Missouri law enforcement officials will soon be surfing the social networking site MySpace.com for convicted sex offenders to see whether their use of the site violates the terms of their probation or parole.
Last week, Missouri Attorney General Jay Nixon gave the Missouri State Highway Patrol the names of 178 convicted sex offenders who maintain pages on MySpace.com. The Highway Patrol will disseminate the information to local law enforcement officers.
Gov. Matt Blunt applauded Nixon’s actions but said, “It does not do enough to protect our young people from sexual predators.” Blunt cited the efforts of attorneys general from eight other states who subpoenaed information from MySpace.com about sex offenders who used the site, and he said Nixon should do the same.
Nixon spokesman John Fougere said the attorney general has done just that.
“The names of the Missouri convicted sex offenders were obtained through a subpoena issued to MySpace.com,” Fougere said in an e-mail. “The information we turned over to the Highway Patrol was just as complete as the information received by other states and was consistent with the information received by every other state attorney general who requested it.”
Boone County sheriff’s Detective Andy Anderson, a member of the Mid-Missouri Internet Crimes Task Force, said he was unaware of anyone in Boone County who has used MySpace or other similar sites to prey on minors.
“It’s not a crime to have a MySpace page, even if you are a convicted sex offender,” Anderson said. “The only exception potentially is if you are on probation or parole and there is a condition that you not use the Internet.”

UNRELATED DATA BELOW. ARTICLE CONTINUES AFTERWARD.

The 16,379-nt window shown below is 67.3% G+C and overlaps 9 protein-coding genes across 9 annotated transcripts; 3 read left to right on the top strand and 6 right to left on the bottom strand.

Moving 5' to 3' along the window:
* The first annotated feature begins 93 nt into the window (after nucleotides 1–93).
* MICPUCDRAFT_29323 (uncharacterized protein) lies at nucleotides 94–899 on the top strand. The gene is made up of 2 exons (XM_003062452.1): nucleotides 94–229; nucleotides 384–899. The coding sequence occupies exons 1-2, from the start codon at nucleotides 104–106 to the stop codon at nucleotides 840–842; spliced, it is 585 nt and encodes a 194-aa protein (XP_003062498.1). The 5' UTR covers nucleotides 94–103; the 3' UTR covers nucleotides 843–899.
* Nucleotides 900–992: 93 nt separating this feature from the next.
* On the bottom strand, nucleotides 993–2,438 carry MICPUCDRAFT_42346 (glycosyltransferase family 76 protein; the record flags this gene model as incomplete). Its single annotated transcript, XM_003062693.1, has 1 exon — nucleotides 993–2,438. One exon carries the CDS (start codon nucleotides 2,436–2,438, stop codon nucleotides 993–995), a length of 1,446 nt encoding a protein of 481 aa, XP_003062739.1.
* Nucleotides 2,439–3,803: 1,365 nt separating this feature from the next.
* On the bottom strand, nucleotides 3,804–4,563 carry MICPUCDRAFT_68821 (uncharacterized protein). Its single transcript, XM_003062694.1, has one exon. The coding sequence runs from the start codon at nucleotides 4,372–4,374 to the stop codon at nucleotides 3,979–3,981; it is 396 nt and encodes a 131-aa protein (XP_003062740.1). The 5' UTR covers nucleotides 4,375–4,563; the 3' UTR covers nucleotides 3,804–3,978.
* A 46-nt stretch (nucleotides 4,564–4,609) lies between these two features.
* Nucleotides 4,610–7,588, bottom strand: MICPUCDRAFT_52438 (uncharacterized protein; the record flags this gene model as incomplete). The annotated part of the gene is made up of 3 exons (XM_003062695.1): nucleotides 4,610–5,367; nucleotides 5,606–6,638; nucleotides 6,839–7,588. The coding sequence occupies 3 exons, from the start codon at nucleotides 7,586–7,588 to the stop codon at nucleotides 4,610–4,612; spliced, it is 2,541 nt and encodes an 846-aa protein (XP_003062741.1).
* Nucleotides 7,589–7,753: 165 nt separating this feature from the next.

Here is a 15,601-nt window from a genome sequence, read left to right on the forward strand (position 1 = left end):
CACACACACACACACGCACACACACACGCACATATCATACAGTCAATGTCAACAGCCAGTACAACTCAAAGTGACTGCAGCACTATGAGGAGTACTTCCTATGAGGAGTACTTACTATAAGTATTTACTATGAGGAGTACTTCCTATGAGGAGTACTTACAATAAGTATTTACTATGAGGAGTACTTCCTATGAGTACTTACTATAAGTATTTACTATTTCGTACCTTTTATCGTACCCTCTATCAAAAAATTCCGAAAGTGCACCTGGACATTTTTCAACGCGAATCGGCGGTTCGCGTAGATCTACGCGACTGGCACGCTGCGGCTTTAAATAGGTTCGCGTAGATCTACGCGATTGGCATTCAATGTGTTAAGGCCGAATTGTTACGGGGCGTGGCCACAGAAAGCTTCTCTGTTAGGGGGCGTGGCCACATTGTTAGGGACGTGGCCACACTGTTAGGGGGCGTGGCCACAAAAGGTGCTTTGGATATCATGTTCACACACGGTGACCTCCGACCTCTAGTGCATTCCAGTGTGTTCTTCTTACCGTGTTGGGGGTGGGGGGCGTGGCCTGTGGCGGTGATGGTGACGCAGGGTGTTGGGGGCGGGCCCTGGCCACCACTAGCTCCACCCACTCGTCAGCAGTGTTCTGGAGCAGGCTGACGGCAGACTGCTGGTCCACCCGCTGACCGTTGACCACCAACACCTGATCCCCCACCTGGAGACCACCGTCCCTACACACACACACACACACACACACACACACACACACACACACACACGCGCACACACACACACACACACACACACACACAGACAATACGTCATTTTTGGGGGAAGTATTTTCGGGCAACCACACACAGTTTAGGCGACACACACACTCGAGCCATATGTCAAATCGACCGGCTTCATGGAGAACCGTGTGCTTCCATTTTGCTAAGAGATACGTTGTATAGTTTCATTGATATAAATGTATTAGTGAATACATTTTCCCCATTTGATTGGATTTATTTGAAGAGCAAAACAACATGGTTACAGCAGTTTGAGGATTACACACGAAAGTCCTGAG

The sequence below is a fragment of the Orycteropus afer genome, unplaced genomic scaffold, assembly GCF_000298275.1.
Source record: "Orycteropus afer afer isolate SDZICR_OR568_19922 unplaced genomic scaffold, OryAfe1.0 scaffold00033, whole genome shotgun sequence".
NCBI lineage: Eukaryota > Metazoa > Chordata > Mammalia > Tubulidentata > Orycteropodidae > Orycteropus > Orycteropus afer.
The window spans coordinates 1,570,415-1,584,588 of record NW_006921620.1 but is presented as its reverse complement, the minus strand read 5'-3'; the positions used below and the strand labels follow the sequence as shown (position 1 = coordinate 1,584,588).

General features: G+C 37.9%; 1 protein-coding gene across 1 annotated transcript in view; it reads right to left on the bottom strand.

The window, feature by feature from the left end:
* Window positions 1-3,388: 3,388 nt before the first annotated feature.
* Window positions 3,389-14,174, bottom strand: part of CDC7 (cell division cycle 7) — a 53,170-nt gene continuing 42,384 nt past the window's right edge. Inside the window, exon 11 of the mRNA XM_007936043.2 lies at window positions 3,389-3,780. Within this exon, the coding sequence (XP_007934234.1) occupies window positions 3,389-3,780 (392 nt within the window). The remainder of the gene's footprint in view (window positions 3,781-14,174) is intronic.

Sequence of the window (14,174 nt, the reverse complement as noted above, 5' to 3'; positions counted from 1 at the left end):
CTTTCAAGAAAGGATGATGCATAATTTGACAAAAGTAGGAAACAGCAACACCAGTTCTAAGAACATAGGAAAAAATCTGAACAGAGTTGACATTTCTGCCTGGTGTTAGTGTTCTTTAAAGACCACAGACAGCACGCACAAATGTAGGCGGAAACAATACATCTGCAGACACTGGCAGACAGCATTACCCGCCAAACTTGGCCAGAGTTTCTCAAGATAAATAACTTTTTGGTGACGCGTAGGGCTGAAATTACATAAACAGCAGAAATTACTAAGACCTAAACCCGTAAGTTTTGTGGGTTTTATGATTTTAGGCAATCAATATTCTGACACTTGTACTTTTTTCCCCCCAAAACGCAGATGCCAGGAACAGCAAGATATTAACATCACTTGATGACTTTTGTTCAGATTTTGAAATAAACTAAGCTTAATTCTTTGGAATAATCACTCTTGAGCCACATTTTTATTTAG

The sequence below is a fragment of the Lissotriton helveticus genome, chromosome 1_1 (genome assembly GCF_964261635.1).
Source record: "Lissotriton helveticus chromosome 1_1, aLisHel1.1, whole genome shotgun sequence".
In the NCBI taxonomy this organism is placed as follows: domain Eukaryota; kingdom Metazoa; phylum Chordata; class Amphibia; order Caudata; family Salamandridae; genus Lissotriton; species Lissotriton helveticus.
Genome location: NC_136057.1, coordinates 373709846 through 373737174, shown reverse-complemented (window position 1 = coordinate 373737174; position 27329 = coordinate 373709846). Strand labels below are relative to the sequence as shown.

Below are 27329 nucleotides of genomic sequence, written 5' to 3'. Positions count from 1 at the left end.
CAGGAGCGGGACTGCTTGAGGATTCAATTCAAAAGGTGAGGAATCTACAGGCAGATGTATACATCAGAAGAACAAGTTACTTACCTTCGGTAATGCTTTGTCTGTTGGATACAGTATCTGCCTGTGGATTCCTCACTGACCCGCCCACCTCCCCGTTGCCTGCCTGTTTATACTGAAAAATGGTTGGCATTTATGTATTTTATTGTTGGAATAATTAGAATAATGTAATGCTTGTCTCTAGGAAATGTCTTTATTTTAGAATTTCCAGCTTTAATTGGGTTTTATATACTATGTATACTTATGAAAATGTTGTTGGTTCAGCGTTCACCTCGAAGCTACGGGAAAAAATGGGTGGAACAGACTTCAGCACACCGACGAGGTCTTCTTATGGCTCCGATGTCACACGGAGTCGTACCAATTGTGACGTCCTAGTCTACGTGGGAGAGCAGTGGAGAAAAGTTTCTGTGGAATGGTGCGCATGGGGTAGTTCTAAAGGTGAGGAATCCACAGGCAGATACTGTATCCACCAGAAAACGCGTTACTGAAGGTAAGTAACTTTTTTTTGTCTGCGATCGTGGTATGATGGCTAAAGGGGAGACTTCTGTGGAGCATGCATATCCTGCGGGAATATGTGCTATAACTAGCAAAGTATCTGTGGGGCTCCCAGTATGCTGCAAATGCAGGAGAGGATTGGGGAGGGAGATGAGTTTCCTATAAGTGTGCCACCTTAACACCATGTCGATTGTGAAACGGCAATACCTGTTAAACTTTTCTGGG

Anderson said he was also unaware of any law that would require MySpace.com to screen for sex offenders. In a news release, Nixon said MySpace.com had taken some steps to improve the safety on its site, such as screening profiles for inappropriate content.
But even if MySpace.com denied membership to people on the sex-offender registry, those individuals could still obtain pages using false names and e-mail addresses.
Besides looking for probation or parole violations, it is unclear how the government can meet Blunt’s goal of using the names of sex offenders on MySpace.com to protect young people,
“We stress all the time that education is the key to solving this problem,” highway patrol Capt. Tim McGrail said. He emphasized that parental supervision remains the first and most important line of defense.
“Law enforcement is reactive,” McGrail said. “Sometimes they can be proactive, but a lot of it goes back to: Are the parents ensuring that their children aren’t out there? Are they paying attention to what their children are doing?”